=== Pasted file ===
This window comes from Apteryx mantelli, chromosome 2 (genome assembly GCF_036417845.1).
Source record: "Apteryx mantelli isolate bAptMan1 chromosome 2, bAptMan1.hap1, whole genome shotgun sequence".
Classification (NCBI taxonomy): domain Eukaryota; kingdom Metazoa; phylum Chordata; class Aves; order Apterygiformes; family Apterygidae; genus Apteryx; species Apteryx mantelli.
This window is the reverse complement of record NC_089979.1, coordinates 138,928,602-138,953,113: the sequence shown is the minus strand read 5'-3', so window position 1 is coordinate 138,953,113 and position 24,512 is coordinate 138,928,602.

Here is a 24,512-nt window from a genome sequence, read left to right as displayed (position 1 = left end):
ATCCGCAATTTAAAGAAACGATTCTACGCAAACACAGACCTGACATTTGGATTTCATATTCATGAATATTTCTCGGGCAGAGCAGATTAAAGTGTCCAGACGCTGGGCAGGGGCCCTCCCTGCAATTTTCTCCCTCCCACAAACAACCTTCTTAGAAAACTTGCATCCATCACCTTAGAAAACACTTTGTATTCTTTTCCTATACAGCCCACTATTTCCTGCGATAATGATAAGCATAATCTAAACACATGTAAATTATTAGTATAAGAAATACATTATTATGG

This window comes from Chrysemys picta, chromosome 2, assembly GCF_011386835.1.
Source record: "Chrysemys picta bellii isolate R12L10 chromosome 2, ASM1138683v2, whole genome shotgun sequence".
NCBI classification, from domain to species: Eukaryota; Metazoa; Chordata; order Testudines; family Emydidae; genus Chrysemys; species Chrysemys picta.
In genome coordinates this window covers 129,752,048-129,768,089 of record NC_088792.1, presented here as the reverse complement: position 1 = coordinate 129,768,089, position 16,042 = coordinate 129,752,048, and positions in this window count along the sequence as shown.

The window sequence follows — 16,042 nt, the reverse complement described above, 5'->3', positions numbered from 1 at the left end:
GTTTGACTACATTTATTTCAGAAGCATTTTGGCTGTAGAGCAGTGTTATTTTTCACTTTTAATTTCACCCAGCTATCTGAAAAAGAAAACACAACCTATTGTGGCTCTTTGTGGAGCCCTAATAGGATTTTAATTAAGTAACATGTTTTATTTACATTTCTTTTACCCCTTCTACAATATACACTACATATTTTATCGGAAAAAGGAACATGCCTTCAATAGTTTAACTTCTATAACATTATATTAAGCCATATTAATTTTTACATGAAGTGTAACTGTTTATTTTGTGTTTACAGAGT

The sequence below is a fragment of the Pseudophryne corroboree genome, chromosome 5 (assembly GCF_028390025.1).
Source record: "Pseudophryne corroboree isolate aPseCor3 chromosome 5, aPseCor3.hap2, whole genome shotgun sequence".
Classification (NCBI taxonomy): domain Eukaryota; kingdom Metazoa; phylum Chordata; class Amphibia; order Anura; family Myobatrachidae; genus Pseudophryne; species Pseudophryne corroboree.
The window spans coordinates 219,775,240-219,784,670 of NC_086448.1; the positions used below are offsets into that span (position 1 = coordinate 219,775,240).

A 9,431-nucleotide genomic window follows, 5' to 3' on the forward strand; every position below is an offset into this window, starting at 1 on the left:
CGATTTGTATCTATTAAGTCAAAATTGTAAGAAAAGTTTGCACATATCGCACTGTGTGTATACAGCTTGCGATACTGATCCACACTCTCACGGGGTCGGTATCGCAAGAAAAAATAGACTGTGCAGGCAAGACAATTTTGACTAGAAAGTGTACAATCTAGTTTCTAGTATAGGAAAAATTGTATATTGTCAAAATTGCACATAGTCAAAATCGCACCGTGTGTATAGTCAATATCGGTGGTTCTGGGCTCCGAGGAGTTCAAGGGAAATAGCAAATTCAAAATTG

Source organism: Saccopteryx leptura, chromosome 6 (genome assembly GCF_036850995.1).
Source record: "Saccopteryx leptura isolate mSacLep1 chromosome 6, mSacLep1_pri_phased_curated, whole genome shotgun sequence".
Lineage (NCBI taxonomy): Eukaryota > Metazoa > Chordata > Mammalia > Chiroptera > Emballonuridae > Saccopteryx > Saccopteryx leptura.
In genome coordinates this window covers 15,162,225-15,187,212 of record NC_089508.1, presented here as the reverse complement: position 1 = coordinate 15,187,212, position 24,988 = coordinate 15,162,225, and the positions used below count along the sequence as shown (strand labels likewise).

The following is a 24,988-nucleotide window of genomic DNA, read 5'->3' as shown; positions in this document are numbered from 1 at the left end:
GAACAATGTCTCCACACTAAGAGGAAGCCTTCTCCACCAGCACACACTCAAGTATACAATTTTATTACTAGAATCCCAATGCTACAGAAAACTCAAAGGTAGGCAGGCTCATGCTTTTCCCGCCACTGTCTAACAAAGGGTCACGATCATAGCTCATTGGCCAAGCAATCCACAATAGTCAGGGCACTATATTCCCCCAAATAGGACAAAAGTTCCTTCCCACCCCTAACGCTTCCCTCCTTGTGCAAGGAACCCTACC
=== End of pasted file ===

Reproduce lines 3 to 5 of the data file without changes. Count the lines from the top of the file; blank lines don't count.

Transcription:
Classification (NCBI taxonomy): domain Eukaryota; kingdom Metazoa; phylum Chordata; class Aves; order Apterygiformes; family Apterygidae; genus Apteryx; species Apteryx mantelli.
This window is the reverse complement of record NC_089979.1, coordinates 138,928,602-138,953,113: the sequence shown is the minus strand read 5'-3', so window position 1 is coordinate 138,953,113 and position 24,512 is coordinate 138,928,602.

Here is a 24,512-nt window from a genome sequence, read left to right as displayed (position 1 = left end):